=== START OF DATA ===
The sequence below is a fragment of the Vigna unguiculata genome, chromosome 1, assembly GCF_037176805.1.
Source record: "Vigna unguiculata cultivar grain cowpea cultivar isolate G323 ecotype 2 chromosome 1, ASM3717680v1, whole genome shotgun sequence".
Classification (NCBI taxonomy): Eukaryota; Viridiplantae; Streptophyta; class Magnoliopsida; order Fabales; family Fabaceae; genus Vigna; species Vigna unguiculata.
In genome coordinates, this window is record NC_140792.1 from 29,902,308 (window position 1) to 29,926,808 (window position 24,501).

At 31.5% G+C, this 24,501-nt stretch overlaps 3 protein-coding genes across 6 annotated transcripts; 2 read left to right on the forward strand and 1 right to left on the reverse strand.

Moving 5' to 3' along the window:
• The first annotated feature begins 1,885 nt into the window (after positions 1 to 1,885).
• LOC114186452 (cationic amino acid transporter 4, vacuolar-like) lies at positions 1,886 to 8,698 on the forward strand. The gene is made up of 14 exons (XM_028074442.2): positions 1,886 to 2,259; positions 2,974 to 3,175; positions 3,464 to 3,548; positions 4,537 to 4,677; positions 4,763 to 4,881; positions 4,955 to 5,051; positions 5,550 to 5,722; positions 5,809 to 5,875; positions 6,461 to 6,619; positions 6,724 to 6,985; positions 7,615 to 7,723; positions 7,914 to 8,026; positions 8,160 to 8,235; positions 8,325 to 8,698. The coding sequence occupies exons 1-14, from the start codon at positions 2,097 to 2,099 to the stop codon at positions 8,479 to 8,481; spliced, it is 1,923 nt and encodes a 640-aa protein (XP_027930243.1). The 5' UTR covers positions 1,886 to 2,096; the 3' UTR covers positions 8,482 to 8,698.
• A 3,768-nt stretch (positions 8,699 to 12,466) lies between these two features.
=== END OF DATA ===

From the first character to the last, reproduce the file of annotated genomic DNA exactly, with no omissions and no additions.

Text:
The sequence below is a fragment of the Vigna unguiculata genome, chromosome 1, assembly GCF_037176805.1.
Source record: "Vigna unguiculata cultivar grain cowpea cultivar isolate G323 ecotype 2 chromosome 1, ASM3717680v1, whole genome shotgun sequence".
Classification (NCBI taxonomy): Eukaryota; Viridiplantae; Streptophyta; class Magnoliopsida; order Fabales; family Fabaceae; genus Vigna; species Vigna unguiculata.
In genome coordinates, this window is record NC_140792.1 from 29,902,308 (window position 1) to 29,926,808 (window position 24,501).

At 31.5% G+C, this 24,501-nt stretch overlaps 3 protein-coding genes across 6 annotated transcripts; 2 read left to right on the forward strand and 1 right to left on the reverse strand.

Moving 5' to 3' along the window:
• The first annotated feature begins 1,885 nt into the window (after positions 1 to 1,885).
• LOC114186452 (cationic amino acid transporter 4, vacuolar-like) lies at positions 1,886 to 8,698 on the forward strand. The gene is made up of 14 exons (XM_028074442.2): positions 1,886 to 2,259; positions 2,974 to 3,175; positions 3,464 to 3,548; positions 4,537 to 4,677; positions 4,763 to 4,881; positions 4,955 to 5,051; positions 5,550 to 5,722; positions 5,809 to 5,875; positions 6,461 to 6,619; positions 6,724 to 6,985; positions 7,615 to 7,723; positions 7,914 to 8,026; positions 8,160 to 8,235; positions 8,325 to 8,698. The coding sequence occupies exons 1-14, from the start codon at positions 2,097 to 2,099 to the stop codon at positions 8,479 to 8,481; spliced, it is 1,923 nt and encodes a 640-aa protein (XP_027930243.1). The 5' UTR covers positions 1,886 to 2,096; the 3' UTR covers positions 8,482 to 8,698.
• A 3,768-nt stretch (positions 8,699 to 12,466) lies between these two features.